Burmese monk injured in Indian bombing

On Sunday morning nine explosions ripped through the Bodh Gaya Buddhist temple in India where Gautama Buddha is said to have obtained enlightenment. In a recent development, Indian security forces today took four people into custody suspected of being involved in the explosions.

The bombs exploded in a thirty minute period, starting at 5.30 am as pilgrims made their way through the Bodh Gaya temple in the India state of Bihar on Sunday morning, July 7.

A Burmese monk, U Wilar Thatga, was one of two people injured in the explosions. Speaking to Karen News, a Karen monk living in India, U Pyannyar Dipa said.

“U Wilar Thatga has small injuries to his leg, abdomen and hands. The injuries are not very serious. He always went to the pagoda every morning. The bombs exploded at the time while [U Wilar Thatga] was there.”

The injured Burmese monk, U Wilar Thatga is from Myinchan, Sagaing Division, and is studying at Magadh University in India. U Wilar Thatga, because of his injuries from the bomb has been sent to Patna, the capital city of Bihar for medical treatment.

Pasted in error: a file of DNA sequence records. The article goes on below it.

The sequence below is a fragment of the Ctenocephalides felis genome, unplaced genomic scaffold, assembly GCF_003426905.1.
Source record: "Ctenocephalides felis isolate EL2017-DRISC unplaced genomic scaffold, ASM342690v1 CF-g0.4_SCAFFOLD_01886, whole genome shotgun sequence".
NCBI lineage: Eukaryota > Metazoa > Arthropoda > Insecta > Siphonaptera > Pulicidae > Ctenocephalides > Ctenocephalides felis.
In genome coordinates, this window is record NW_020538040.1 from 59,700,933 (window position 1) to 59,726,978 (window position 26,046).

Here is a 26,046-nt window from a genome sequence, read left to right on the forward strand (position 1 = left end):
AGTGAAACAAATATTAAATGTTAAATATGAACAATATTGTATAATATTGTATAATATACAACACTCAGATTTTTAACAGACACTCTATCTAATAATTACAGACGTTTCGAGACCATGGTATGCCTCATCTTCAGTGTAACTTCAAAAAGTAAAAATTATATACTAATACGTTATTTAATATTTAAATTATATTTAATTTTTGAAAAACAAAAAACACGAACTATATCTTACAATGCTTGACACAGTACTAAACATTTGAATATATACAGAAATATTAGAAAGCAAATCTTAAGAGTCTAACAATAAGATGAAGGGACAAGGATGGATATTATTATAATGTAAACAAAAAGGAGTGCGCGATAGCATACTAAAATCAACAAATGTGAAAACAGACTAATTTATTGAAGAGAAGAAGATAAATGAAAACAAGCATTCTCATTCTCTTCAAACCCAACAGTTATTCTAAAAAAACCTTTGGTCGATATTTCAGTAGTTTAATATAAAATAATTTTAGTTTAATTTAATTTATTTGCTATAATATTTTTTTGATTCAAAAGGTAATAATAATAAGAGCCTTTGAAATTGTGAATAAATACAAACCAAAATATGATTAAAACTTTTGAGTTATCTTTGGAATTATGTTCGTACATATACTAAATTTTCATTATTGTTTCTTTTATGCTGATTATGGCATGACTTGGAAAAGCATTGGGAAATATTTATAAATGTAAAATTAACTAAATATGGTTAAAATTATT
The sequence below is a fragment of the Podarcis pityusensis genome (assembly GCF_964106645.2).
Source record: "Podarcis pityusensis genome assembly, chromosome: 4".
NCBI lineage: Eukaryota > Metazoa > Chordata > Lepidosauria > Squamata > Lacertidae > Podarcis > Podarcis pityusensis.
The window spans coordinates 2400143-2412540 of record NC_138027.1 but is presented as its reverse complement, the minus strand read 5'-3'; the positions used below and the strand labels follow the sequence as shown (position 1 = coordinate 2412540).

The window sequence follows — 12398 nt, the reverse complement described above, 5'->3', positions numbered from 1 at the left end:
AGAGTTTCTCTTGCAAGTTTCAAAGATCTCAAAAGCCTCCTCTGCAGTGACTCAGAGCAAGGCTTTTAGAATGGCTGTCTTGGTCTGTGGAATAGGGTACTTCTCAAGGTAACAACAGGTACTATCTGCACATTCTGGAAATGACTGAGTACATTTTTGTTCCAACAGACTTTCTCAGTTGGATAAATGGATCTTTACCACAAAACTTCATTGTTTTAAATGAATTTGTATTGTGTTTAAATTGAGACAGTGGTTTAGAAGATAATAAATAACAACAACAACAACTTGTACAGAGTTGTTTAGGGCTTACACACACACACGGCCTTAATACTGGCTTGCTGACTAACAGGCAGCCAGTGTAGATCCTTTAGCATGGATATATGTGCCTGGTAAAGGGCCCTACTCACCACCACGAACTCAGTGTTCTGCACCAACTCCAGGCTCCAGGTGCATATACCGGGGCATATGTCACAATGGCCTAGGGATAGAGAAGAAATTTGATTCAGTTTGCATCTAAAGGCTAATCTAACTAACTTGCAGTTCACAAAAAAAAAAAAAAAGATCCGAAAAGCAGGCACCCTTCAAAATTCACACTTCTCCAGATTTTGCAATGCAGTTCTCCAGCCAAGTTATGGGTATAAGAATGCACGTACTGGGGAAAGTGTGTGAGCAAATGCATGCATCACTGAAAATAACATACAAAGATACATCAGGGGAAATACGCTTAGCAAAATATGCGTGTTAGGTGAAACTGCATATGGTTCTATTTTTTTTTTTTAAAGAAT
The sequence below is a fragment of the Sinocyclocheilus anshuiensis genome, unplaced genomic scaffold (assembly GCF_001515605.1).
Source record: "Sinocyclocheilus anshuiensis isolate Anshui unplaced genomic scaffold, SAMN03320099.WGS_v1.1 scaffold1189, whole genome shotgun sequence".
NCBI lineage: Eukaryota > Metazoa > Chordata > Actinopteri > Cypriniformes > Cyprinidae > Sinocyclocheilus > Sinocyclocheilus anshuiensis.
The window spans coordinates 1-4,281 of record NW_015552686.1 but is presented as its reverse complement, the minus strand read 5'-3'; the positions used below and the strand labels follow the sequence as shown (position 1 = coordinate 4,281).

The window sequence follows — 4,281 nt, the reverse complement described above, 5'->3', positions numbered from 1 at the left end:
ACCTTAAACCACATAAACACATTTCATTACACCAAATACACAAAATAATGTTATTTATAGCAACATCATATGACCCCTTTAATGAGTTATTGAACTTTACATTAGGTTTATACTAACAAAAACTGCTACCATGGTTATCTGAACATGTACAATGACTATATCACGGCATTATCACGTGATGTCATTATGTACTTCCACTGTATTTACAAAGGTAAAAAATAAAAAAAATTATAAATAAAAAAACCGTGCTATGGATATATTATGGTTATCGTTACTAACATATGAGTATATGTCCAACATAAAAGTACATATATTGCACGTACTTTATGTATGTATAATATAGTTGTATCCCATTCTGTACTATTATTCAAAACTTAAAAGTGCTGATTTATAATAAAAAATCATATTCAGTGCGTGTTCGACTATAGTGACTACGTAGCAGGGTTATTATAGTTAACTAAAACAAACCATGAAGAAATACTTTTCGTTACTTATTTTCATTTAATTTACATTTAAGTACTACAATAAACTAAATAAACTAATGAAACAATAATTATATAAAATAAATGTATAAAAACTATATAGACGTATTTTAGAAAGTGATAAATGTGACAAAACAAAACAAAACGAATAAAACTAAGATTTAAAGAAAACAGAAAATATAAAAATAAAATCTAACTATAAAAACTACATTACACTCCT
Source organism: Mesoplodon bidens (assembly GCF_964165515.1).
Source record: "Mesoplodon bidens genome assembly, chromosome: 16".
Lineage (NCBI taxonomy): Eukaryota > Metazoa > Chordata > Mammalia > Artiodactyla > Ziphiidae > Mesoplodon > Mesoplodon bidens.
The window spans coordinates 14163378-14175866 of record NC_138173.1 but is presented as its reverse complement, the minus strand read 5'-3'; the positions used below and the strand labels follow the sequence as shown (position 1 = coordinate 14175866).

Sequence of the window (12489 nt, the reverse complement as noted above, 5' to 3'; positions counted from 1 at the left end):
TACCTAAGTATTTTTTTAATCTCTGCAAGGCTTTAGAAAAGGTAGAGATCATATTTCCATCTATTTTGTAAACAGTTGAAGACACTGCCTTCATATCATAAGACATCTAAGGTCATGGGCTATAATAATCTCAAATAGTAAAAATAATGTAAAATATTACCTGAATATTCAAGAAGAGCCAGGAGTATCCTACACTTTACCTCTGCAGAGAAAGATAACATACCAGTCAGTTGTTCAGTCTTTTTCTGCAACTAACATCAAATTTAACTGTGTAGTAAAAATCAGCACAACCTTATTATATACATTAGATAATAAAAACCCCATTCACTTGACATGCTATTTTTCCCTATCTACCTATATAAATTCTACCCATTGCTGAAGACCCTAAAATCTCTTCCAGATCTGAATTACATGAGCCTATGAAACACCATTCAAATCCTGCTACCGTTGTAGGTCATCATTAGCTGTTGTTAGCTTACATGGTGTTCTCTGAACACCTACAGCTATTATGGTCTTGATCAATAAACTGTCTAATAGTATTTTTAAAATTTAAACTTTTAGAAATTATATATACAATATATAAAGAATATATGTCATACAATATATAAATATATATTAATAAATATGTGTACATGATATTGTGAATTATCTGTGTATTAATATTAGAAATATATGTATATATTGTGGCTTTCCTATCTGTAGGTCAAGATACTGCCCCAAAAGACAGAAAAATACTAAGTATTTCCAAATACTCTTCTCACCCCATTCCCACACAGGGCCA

The India press said that one blast took place under the tree that Buddha received enlightenment and the rest of the blasts took place at the nearby Mahabodhi Tree and among surrounding Pagodas. Security specialist found four unexploded bombs at a Japanese pagoda.

U Pyannyar Dipa said.

“Two bombs exploded under the Bodhi Tree, one was in Yatanar Thataha where Buddha used to preach and one was in Ahnita Thataha. We do not know about the others bombs.”

The 7th century Bodh Gaya temple is renowned as an important Buddhist place of worship and is listed as a UNESCO world heritage site. Buddhist pilgrims from all over the world come to the temple each to visit the Bodhi tree under which Buddha is said to have reached enlightenment.

Karen News is led to understand that India’s security forces said that today they have arrested four suspects believe to be involved in the explosions.

Show More

Related Articles

Back to top button